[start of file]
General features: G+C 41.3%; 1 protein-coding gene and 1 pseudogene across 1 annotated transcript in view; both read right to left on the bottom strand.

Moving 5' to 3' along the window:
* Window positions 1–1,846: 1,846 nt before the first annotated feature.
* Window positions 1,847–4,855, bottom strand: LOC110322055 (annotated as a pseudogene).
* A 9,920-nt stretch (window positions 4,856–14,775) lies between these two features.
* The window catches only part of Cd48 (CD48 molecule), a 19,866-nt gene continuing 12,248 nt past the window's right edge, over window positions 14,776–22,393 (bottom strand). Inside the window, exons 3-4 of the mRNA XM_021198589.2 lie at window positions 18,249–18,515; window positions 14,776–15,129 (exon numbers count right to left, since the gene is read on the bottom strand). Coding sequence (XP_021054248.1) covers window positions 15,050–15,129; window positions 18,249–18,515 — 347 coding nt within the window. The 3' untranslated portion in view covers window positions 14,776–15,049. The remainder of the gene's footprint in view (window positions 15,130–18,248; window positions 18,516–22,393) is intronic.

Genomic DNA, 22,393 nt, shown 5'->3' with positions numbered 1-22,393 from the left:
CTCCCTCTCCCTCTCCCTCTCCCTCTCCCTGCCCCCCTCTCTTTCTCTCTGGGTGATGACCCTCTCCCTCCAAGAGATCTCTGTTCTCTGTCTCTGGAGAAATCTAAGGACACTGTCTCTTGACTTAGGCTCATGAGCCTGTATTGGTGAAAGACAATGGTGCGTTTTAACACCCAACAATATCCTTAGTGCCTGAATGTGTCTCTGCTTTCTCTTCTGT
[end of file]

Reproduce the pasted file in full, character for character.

General features: G+C 41.3%; 1 protein-coding gene and 1 pseudogene across 1 annotated transcript in view; both read right to left on the bottom strand.

Moving 5' to 3' along the window:
* Window positions 1–1,846: 1,846 nt before the first annotated feature.
* Window positions 1,847–4,855, bottom strand: LOC110322055 (annotated as a pseudogene).
* A 9,920-nt stretch (window positions 4,856–14,775) lies between these two features.
* The window catches only part of Cd48 (CD48 molecule), a 19,866-nt gene continuing 12,248 nt past the window's right edge, over window positions 14,776–22,393 (bottom strand). Inside the window, exons 3-4 of the mRNA XM_021198589.2 lie at window positions 18,249–18,515; window positions 14,776–15,129 (exon numbers count right to left, since the gene is read on the bottom strand). Coding sequence (XP_021054248.1) covers window positions 15,050–15,129; window positions 18,249–18,515 — 347 coding nt within the window. The 3' untranslated portion in view covers window positions 14,776–15,049. The remainder of the gene's footprint in view (window positions 15,130–18,248; window positions 18,516–22,393) is intronic.

Genomic DNA, 22,393 nt, shown 5'->3' with positions numbered 1-22,393 from the left:
CTCCCTCTCCCTCTCCCTCTCCCTCTCCCTGCCCCCCTCTCTTTCTCTCTGGGTGATGACCCTCTCCCTCCAAGAGATCTCTGTTCTCTGTCTCTGGAGAAATCTAAGGACACTGTCTCTTGACTTAGGCTCATGAGCCTGTATTGGTGAAAGACAATGGTGCGTTTTAACACCCAACAATATCCTTAGTGCCTGAATGTGTCTCTGCTTTCTCTTCTGT